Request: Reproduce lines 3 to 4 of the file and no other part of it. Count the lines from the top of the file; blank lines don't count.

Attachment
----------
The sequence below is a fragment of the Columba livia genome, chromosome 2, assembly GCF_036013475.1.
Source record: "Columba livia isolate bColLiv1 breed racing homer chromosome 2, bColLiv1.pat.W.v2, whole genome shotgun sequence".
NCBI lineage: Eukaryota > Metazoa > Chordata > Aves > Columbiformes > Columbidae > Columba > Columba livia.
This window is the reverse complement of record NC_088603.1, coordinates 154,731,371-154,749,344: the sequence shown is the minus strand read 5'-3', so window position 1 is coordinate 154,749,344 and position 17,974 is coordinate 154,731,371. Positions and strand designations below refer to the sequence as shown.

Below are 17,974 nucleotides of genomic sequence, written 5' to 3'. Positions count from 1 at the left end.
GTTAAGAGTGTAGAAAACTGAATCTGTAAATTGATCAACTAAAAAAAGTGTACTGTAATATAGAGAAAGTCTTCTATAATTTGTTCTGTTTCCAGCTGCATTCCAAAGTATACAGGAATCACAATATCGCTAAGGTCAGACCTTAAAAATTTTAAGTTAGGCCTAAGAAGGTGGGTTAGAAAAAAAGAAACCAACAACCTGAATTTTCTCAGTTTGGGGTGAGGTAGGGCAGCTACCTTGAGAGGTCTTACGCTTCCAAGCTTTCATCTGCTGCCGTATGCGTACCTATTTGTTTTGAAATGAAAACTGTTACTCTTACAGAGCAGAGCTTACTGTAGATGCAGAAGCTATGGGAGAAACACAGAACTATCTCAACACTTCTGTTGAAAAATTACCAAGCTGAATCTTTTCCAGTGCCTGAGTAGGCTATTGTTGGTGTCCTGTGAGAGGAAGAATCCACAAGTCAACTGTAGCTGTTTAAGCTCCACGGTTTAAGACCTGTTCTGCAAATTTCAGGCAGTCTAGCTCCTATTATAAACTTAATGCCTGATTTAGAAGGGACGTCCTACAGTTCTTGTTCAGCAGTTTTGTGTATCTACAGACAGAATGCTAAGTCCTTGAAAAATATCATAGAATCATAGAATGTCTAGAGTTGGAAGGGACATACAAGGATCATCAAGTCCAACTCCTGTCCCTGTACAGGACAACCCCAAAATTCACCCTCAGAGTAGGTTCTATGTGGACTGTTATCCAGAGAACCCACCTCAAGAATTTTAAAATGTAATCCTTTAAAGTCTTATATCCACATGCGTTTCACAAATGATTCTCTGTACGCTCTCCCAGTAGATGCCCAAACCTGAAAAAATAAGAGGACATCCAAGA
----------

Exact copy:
NCBI lineage: Eukaryota > Metazoa > Chordata > Aves > Columbiformes > Columbidae > Columba > Columba livia.
This window is the reverse complement of record NC_088603.1, coordinates 154,731,371-154,749,344: the sequence shown is the minus strand read 5'-3', so window position 1 is coordinate 154,749,344 and position 17,974 is coordinate 154,731,371. Positions and strand designations below refer to the sequence as shown.